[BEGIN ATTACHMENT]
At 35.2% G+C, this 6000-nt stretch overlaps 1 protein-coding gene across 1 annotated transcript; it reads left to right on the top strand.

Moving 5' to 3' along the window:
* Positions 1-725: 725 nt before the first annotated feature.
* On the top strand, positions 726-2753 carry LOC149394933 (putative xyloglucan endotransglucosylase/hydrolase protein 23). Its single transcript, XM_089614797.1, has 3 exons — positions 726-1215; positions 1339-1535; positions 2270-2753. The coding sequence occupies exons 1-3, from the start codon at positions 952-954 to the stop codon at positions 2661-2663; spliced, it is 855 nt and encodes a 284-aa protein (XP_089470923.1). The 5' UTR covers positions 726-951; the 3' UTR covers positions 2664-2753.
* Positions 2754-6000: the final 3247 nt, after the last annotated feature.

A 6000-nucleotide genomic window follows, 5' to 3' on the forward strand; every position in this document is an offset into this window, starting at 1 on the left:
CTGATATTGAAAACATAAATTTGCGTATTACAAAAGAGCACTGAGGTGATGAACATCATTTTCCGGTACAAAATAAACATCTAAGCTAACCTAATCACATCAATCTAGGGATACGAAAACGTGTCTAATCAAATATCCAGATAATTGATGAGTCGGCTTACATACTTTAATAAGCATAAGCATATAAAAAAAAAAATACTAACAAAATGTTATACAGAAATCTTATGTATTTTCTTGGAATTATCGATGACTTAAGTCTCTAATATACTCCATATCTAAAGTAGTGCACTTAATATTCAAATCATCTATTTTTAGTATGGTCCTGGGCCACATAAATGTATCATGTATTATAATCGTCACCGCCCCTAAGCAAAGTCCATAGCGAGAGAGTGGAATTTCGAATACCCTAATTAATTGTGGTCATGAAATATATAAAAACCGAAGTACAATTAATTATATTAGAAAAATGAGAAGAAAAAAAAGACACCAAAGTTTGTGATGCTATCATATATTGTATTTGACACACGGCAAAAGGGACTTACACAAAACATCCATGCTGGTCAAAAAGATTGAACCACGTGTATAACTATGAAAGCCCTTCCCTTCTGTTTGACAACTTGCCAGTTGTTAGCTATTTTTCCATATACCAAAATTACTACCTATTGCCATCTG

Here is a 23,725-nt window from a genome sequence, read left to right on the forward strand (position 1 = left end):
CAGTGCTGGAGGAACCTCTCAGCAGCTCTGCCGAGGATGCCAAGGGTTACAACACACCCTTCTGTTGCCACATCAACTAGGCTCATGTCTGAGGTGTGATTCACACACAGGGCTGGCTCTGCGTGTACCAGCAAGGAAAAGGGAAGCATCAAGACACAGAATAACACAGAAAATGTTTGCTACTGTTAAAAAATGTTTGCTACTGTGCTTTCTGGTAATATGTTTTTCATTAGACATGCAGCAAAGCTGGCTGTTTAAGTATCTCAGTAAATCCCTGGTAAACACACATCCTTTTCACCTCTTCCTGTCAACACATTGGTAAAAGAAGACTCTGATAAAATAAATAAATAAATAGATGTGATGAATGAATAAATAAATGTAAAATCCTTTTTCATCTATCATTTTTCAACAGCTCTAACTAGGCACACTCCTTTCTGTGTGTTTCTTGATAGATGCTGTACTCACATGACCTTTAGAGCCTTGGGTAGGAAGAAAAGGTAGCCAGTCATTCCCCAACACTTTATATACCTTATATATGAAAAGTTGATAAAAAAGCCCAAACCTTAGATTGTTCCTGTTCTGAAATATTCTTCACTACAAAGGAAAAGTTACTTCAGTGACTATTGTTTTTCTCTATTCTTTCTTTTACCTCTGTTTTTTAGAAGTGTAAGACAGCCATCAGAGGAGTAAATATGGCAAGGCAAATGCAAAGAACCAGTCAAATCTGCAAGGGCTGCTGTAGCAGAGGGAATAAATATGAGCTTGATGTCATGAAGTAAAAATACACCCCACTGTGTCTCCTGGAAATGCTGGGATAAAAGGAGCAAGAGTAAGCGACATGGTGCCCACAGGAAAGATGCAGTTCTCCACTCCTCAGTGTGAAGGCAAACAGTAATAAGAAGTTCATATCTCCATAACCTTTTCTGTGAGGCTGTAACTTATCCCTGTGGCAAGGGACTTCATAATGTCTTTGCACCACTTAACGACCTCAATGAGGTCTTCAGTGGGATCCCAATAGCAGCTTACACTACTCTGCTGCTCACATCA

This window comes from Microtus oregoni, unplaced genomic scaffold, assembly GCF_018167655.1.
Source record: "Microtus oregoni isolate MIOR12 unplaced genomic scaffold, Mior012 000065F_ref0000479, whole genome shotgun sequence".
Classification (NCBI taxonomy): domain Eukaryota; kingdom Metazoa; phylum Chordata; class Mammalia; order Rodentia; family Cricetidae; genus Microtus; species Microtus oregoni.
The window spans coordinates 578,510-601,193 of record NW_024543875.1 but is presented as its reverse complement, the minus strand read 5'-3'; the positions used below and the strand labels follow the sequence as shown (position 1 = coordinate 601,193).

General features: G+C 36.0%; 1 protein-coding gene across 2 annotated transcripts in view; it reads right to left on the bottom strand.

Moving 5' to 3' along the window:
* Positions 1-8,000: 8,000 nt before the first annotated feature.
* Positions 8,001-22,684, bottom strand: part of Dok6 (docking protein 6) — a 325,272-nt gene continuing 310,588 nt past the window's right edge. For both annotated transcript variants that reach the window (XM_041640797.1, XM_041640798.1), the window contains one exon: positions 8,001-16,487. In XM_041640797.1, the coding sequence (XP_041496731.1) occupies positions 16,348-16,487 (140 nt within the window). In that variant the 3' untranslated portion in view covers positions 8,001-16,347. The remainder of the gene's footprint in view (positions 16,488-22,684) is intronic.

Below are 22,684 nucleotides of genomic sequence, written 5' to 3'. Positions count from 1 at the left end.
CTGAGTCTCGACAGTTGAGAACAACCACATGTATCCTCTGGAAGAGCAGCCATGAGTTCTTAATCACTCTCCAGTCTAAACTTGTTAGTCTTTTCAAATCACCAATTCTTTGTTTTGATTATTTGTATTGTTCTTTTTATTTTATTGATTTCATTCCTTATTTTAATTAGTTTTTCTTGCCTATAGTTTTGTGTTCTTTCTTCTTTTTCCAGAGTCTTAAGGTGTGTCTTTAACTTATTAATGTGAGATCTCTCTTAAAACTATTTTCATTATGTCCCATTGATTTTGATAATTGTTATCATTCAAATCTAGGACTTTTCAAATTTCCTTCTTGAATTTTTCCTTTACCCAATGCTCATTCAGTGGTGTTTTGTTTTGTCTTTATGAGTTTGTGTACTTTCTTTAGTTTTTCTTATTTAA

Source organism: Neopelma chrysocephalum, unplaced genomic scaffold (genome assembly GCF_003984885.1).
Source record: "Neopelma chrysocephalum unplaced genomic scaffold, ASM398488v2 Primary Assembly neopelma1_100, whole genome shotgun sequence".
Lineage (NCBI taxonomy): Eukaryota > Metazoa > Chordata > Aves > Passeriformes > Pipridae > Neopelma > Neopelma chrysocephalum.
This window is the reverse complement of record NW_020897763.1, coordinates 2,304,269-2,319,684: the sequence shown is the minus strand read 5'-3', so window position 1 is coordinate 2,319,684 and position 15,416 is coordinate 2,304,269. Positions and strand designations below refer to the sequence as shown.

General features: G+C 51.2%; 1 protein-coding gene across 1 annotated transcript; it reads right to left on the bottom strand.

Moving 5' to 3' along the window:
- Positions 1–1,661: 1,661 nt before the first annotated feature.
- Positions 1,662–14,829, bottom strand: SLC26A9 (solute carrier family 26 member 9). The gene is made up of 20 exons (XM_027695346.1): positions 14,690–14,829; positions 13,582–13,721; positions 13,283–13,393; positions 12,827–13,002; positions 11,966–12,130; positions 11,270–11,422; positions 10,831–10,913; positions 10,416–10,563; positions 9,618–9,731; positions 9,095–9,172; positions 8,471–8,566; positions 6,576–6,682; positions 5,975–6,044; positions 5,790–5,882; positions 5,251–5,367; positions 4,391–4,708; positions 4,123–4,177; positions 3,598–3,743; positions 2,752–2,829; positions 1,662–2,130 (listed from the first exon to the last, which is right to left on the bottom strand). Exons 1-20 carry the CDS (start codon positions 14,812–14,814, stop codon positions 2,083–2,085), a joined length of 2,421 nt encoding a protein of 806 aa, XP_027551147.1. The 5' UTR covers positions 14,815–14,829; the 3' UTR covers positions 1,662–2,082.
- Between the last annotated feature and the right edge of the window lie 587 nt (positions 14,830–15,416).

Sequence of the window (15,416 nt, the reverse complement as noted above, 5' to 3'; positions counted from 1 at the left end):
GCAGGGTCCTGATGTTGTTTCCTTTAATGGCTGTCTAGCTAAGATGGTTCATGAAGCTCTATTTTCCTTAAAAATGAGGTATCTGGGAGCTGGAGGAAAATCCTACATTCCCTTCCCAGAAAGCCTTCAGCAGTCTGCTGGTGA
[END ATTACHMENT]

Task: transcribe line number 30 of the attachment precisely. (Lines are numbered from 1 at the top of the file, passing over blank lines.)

GCAGGGTCCTGATGTTGTTTCCTTTAATGGCTGTCTAGCTAAGATGGTTCATGAAGCTCTATTTTCCTTAAAAATGAGGTATCTGGGAGCTGGAGGAAAATCCTACATTCCCTTCCCAGAAAGCCTTCAGCAGTCTGCTGGTGA